Lately the news of the phobia that tourists are generating in certain cities: indignant neighbors, prices by clouds, gentrification and collapse of spaces and services. Citizens see tourists as a horde of hale and hedonistic invaders, with no other objective than low cost consumption, disoriented walk and the invasion of public space. In short, a superficial tourism, use and throw, which leaves no trace on the tourist but in the city visited and its inhabitants.
It is likely that only a small part of the tourism that visits us is like this, and there is not much that can be done to redirect it, but it is also true that the vast majority of tourists, when planning a trip, want something more; another very different thing is that it is not easy for them to find it and, therefore, they have no choice but to continue doing what others do, thus feeding the vicious circle.
For a long time now, cities have opted for a decentralization of services, in order not to saturate historic centers or city centers. This bet has been a success, in some cities more than in others, and has contributed to the multidirectional flows of citizens, putting in value formerly depressed areas that have become attractive spaces with capacity to attract new residents, to the time that dignify existing ones. Something similar should be done with tourism, extending the radius of the area of interest to visitors and extending tourist routes, but not on the basis of a superficial movement, without interest or novelty, but offering significant visits that Make it worth the displacement.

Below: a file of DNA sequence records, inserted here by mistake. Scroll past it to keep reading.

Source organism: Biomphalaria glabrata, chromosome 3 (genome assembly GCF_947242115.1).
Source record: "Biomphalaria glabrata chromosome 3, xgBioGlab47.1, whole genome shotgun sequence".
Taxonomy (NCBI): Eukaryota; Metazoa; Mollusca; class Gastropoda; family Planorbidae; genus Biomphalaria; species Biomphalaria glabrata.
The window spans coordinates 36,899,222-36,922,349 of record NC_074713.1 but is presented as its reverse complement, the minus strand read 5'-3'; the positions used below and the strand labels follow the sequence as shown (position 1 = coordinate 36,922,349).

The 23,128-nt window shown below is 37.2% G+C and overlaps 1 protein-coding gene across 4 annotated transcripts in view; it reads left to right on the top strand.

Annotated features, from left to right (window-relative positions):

On many occasions we have wondered why there are so many spaces, museums and routes of great interest scattered throughout our vast geography, with unique treasures to show and enriching experiences to offer, tourists, whether local, national or foreign, leave them behind. side or pass through them without pain or glory, without understanding much of what is offered there, and that if you have come to have the good fortune to know of them. Unfailingly our response has almost always been the same: the lack of an audio guide that would help us better understand what was shown there, that made the trip or the visit worthwhile … and this was the engine that impelled the birth of Audioguide
The causes can be many, of course, but in the vast majority we believe that the economic factor is recurrent, which makes it impossible for small peripheral centers to have the necessary tools (physical audioguides, promotion, etc.) to enhance their visibility for tourists and at the same time offer a guided tour of quality: that simple and crude. Is it possible that this was an insurmountable barrier for them in our times?
At Audioguíame we were clear that the answer was no, and that’s why we got down to work to contribute our little grain of sand in improving the quality of tourism, creating a platform that enhances visibility and allows any center, museum or monument, regardless of its size and budget, can create its own audioguide for mobile devices, with the highest quality and presence, and tell anyone the story of your place. We believe that in this way they will contribute to swelling the brain mass of the tourist and not mass-brainless tourism.